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It’s time to clear up this whole anti-gay gay Republican thing

2 Nov

Yet another anti-gay Republican is outed as having gay, gay sex.

This routine is getting really old. Especially the part where they deny being gay afterward. At least Ted Haggard mixed it up a bit by admitting that he was gay, but promising to stop being gay.

Here’s what we do:

Get all the anti-gay Republicans together and give them each a marble. Put out a big barrel.

Say, “Let’s all close our eyes for ten minutes. While they’re closed, anyone who’s had gay sex, drop your marble in the barrel.”

After all the marbles have been dropped, we open our eyes and count the marbles.

“Look,” we can say. “This proves that several hundred* of you are secretly having gay sex. There’s no need to pretend otherwise anymore. Now can we start to talk honestly about homosexuality?”

(Via Teresacentric)

*Or thousand

Sic semper tyrannis!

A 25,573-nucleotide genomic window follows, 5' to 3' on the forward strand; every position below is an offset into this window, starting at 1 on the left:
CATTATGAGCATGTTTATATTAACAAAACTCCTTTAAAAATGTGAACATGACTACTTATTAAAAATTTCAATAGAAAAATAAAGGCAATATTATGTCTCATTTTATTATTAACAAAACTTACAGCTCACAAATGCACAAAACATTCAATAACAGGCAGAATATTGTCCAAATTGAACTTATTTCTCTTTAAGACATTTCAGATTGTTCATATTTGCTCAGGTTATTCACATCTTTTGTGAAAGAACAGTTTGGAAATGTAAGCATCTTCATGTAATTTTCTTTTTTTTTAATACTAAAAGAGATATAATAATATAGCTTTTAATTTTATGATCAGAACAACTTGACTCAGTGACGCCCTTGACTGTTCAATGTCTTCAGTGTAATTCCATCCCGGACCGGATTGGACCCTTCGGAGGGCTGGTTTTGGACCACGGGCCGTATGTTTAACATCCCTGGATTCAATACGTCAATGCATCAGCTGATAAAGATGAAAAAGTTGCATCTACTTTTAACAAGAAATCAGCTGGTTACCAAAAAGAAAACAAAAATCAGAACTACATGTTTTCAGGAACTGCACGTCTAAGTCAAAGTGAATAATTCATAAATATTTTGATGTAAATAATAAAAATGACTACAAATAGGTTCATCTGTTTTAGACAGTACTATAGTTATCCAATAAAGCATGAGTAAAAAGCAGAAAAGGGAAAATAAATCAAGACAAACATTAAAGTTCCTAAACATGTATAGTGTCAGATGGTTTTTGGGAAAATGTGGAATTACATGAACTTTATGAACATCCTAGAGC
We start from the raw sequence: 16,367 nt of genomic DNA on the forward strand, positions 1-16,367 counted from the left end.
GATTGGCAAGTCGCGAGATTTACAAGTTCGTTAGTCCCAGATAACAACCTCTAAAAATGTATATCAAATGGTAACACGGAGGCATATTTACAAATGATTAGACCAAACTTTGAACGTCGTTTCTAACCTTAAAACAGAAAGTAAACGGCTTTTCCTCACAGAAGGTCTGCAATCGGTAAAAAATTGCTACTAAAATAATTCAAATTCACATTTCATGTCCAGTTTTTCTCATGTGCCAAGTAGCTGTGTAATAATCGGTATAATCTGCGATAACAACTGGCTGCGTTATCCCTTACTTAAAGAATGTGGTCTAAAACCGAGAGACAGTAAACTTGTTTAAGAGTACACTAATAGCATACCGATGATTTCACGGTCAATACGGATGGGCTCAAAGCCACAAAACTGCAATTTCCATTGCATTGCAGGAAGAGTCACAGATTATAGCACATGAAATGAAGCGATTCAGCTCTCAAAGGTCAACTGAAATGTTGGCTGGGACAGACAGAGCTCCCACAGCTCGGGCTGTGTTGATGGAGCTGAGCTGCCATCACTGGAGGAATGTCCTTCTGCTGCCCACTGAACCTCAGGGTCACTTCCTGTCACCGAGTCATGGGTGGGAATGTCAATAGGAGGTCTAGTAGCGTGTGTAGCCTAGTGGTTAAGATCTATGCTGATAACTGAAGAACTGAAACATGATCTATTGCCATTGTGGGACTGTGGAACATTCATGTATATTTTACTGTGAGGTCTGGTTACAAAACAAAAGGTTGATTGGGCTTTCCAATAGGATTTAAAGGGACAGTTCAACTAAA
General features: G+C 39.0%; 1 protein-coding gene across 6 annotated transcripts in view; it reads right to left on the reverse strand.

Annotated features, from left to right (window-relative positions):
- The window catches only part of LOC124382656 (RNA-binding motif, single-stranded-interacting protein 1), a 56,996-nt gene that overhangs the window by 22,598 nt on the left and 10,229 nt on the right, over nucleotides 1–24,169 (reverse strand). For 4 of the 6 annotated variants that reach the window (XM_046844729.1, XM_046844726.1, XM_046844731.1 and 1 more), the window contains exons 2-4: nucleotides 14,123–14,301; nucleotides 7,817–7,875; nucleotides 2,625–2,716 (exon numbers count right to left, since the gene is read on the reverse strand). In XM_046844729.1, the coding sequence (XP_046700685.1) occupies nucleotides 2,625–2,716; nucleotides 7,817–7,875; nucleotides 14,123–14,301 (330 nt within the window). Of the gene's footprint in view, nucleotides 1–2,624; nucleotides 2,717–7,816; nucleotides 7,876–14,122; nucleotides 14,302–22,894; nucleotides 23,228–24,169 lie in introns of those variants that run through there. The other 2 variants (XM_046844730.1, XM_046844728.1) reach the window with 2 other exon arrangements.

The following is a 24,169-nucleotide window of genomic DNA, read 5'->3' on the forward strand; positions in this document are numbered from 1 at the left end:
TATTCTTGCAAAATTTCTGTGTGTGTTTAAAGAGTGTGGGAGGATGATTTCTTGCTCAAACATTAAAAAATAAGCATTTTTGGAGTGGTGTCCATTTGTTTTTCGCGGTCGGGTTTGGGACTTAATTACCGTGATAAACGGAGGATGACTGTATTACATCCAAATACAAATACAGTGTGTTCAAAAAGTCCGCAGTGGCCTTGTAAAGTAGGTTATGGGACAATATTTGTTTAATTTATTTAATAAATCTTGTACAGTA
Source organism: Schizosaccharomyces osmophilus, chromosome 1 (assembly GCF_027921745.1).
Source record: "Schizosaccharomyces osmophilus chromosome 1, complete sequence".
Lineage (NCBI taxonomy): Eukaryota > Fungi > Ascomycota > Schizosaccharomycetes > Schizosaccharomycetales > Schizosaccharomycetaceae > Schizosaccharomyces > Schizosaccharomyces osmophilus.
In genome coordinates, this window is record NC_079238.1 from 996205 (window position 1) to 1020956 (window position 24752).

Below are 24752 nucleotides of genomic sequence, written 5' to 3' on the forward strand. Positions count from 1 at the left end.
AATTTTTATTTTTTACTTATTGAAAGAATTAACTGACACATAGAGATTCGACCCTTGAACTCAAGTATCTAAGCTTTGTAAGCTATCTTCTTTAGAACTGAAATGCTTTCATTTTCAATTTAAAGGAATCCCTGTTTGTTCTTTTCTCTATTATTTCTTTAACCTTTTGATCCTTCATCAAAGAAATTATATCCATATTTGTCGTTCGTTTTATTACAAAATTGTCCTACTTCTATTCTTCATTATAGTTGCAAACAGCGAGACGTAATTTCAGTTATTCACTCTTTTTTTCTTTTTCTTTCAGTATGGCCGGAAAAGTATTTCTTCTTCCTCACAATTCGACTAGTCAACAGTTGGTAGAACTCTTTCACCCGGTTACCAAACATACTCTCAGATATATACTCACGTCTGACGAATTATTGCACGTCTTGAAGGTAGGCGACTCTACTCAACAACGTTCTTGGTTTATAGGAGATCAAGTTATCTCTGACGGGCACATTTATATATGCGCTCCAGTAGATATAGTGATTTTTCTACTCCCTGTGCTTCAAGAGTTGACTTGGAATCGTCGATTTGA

7 Nov

From Engadget:

Forty-three-year-old Robert Young, a registered independent, apparently believed that the e-voting machines had been deployed in a wild conspiracy by Republicans, and decided to make a statement by smashing the $5,000 device with a metal cat paperweight.


I feel safer already?

26 Sep

Slate magazine, Today’s Papers:

The Bush administration, supported by House allies, has slipped a small but important change into last week’s “compromise” bill on terror suspects, the Post reports. The earlier bill, worked out in negotiations with restive Senate Republicans, defined enemy combatants as those who have “engaged in hostilities,” but the latest draft legislation expands the definition to include those who have “supported hostilities.” The new language could boost the administration’s contention that it can designate virtually anyone an enemy combatant; the Post notes it “does not rule out the possibility” that the designation could be applied to a U.S. citizen.

From the Post story:

Under a separate provision, those held by the CIA or the U.S. military as an unlawful enemy combatant would be barred from challenging their detention or the conditions of their treatment in U.S. courts unless they were first tried, convicted and appealed their conviction.

Senate Judiciary Committee Chairman Arlen Specter (R-Pa.) yesterday assailed the provision as an unconstitutional suspension of habeas corpus, which he said was allowable only “in time of rebellion or in time of invasion. And neither is present here.”

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